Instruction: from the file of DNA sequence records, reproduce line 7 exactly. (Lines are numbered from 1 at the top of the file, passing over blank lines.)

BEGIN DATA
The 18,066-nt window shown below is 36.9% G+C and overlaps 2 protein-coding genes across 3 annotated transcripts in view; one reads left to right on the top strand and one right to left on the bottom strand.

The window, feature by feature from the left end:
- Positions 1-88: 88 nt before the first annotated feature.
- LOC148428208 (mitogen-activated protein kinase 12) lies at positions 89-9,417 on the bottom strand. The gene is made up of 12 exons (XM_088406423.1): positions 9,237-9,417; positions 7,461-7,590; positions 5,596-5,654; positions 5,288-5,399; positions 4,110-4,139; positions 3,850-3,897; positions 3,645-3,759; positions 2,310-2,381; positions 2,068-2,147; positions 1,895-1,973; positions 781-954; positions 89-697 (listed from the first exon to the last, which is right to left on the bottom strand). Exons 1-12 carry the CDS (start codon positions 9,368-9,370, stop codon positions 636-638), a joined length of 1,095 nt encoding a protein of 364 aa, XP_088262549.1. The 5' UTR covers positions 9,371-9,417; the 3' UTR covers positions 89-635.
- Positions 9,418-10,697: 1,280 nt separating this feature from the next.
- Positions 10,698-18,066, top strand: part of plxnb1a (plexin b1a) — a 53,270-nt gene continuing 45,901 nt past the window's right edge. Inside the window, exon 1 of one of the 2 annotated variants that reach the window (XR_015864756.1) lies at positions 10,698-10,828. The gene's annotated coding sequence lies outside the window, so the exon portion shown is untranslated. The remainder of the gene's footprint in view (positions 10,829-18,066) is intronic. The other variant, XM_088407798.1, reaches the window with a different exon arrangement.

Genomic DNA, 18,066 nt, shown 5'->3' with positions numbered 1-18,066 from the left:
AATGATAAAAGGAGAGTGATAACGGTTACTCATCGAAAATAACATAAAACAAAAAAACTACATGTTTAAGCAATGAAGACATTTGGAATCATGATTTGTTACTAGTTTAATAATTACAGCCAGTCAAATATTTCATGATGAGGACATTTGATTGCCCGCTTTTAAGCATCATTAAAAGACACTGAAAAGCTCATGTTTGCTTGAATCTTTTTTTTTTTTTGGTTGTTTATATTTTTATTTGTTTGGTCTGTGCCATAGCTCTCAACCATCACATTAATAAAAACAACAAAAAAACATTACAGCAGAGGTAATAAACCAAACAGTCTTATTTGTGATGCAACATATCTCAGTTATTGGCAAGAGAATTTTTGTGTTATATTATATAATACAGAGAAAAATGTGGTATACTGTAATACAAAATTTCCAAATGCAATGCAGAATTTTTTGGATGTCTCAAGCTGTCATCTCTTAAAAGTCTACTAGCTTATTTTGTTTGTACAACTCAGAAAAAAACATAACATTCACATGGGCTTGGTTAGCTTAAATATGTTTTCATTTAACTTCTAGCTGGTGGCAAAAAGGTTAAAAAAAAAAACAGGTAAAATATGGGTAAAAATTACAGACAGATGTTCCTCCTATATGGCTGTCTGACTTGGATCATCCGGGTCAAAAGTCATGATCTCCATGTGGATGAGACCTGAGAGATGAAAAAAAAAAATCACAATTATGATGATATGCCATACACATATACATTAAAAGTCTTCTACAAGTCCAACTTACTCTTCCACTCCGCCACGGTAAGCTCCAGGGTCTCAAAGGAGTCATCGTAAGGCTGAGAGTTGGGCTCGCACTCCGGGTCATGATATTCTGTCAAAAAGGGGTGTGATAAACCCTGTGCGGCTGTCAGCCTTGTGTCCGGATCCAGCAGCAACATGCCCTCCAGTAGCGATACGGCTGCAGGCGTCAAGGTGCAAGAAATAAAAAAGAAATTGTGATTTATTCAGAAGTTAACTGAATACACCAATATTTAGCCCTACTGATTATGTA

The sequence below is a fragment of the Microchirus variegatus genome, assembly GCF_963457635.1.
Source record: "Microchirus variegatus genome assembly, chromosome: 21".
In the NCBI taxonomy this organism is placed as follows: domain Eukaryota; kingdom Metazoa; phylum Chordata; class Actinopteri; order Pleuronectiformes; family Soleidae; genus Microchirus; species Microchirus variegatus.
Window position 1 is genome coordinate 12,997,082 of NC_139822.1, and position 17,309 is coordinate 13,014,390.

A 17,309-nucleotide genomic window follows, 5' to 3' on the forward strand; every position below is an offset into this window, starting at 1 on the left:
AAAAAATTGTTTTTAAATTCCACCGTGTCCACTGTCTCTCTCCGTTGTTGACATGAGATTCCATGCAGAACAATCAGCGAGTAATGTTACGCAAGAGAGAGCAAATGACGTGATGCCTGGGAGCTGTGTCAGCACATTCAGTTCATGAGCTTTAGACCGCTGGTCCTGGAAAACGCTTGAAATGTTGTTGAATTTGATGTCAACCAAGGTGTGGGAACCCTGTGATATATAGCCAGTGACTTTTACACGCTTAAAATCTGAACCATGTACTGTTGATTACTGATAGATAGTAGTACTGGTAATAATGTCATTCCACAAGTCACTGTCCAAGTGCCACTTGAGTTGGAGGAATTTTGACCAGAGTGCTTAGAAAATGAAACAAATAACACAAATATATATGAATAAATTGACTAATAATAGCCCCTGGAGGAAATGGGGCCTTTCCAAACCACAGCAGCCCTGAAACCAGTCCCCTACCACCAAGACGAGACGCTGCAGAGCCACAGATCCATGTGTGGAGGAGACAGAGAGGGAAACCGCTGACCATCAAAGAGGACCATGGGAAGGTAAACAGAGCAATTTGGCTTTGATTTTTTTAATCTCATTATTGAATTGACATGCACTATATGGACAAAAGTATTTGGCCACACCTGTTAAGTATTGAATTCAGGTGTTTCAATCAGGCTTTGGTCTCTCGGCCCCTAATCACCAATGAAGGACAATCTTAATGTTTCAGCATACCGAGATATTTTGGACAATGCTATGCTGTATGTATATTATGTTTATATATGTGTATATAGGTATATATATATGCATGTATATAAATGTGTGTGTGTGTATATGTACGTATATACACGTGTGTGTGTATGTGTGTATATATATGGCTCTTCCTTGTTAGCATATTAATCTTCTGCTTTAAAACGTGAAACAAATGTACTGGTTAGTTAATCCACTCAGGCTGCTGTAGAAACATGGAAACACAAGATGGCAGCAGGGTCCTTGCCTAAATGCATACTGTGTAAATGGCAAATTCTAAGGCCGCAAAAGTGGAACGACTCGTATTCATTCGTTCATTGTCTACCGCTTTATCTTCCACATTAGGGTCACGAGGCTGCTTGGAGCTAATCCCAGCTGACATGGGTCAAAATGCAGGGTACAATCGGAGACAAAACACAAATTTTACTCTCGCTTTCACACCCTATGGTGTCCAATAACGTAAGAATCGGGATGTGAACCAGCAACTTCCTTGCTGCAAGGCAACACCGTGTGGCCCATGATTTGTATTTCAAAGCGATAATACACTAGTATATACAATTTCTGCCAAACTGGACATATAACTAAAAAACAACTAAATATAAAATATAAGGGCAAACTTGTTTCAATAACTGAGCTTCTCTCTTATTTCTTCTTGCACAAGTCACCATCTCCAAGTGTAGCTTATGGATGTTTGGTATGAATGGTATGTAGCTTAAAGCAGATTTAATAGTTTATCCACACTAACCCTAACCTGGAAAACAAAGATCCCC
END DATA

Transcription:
Genomic DNA, 18,066 nt, shown 5'->3' with positions numbered 1-18,066 from the left: